This paper makes the case for using the independent non-executive directors of a company listed in the United Kingdom exclusively as monitors and regulators of management, particularly as regulators of executive directors’ conflicts of interest, rather than as participants in management who also have a control function. It is suggested that these proposals can be accommodated within current (and anticipated) corporate law in the United Kingdom, that they are practicable, and that they are desirable. The proposals are made against the background of a continued strong emphasis in the United Kingdom on non-executive directors’ dual role both as managers of a company’s business and as monitors of its executive directors. It is suggested that this dual role for non-executive directors tends significantly to undermine the effectiveness of their control function, and that consequently the dual role should be abandoned in favor of the more focused role proposed in the paper. Improving the effectiveness of non-executive directors as regulators of executive directors’ conflicts of interest is vitally important to corporate governance in the United Kingdom: as the paper explains, other legal methods of controlling those conflicts in the United Kingdom suffer from serious deficiencies.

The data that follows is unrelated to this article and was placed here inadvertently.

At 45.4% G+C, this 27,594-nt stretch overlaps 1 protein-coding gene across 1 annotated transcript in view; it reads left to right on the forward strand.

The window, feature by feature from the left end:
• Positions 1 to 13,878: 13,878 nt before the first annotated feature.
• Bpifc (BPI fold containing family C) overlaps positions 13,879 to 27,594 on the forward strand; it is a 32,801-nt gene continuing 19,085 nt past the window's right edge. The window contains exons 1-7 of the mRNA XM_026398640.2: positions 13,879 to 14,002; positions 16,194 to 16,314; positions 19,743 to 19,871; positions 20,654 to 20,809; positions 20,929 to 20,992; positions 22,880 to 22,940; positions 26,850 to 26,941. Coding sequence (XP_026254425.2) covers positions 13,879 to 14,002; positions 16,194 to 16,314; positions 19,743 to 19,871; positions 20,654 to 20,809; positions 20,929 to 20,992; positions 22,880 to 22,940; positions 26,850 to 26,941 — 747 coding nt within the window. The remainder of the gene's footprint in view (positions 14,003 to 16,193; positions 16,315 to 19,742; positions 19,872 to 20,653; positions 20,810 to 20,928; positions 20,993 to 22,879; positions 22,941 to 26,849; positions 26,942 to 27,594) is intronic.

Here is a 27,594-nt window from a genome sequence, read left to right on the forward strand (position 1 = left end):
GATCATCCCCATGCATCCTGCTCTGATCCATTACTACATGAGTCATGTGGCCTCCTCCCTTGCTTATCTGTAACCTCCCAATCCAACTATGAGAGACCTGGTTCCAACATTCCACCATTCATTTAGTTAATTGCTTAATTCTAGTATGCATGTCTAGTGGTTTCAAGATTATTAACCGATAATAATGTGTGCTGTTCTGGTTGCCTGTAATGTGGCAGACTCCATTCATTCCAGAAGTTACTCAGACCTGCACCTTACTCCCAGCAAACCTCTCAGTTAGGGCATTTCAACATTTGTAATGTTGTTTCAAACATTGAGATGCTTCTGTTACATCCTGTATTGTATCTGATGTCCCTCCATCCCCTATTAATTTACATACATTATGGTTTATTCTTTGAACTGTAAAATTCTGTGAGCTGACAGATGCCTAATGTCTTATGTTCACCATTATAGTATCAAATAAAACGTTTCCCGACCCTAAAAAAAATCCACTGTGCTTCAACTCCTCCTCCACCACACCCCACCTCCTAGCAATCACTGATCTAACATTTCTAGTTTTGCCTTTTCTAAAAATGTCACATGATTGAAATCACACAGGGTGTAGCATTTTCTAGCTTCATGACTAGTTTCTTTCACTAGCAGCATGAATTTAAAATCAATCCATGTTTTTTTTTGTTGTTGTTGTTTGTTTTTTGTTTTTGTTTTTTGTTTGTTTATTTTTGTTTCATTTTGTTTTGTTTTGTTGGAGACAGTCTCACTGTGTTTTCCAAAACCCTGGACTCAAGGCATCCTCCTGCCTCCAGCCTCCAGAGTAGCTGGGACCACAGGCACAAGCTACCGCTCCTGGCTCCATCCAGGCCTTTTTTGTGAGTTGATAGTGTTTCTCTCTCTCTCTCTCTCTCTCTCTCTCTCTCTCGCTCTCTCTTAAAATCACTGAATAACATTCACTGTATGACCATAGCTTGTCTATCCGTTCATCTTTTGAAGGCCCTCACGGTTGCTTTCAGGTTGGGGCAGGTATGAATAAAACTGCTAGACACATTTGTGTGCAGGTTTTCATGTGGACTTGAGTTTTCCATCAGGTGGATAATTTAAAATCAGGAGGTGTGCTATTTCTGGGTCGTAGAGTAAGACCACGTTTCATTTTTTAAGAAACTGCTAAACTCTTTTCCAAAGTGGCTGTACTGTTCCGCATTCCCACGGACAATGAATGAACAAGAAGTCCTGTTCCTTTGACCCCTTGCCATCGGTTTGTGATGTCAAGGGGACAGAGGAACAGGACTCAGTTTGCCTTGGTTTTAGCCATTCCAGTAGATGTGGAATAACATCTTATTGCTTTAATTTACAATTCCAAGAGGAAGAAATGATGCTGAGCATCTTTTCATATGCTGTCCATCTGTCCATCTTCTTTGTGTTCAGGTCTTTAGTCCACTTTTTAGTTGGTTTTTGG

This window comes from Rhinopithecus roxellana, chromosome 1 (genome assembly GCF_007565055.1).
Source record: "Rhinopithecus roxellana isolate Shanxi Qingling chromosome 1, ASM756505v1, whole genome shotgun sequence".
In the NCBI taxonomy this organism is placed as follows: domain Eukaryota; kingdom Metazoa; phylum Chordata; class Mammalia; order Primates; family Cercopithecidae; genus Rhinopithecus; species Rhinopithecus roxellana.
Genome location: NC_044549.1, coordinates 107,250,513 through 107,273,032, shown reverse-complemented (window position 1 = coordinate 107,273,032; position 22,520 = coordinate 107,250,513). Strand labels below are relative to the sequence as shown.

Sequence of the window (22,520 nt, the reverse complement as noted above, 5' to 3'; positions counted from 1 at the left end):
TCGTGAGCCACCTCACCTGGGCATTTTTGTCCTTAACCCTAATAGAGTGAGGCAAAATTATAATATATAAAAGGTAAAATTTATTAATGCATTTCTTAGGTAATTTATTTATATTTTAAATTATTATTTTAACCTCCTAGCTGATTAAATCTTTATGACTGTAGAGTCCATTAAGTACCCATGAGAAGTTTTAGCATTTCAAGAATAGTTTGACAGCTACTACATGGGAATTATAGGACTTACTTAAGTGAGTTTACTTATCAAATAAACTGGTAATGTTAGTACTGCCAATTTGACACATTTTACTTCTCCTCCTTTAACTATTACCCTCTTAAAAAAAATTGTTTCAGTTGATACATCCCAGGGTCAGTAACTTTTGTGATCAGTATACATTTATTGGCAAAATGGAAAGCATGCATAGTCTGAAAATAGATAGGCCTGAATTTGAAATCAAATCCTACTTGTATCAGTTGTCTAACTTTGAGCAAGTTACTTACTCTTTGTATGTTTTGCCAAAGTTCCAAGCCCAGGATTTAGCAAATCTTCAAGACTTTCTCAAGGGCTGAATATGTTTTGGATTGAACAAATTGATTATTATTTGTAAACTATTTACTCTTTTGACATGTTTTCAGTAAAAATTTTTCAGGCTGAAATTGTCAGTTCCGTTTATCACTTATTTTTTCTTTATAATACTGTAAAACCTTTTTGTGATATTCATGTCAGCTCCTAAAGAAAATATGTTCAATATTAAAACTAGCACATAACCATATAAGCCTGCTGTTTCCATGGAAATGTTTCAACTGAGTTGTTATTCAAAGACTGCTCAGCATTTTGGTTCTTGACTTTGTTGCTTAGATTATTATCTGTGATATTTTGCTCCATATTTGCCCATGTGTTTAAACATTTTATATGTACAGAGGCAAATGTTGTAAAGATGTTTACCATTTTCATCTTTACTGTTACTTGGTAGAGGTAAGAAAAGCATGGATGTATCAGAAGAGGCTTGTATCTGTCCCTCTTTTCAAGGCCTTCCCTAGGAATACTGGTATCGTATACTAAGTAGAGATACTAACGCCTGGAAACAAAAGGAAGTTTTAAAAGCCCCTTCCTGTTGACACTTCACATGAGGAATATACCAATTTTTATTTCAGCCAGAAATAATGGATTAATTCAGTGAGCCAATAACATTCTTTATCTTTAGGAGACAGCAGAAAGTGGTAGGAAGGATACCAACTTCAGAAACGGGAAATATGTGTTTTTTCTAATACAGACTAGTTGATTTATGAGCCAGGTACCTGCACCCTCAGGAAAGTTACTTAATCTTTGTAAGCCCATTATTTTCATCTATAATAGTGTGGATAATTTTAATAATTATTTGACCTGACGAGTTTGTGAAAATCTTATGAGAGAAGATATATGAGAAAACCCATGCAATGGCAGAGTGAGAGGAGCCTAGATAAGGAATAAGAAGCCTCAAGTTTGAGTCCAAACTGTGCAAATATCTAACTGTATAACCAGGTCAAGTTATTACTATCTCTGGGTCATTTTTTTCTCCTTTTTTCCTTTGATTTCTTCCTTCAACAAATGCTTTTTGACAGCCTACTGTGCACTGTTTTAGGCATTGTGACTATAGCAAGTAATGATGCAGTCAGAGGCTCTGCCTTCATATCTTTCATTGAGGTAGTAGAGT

©2011 Walter de Gruyter GmbH & Co. KG, Berlin/Boston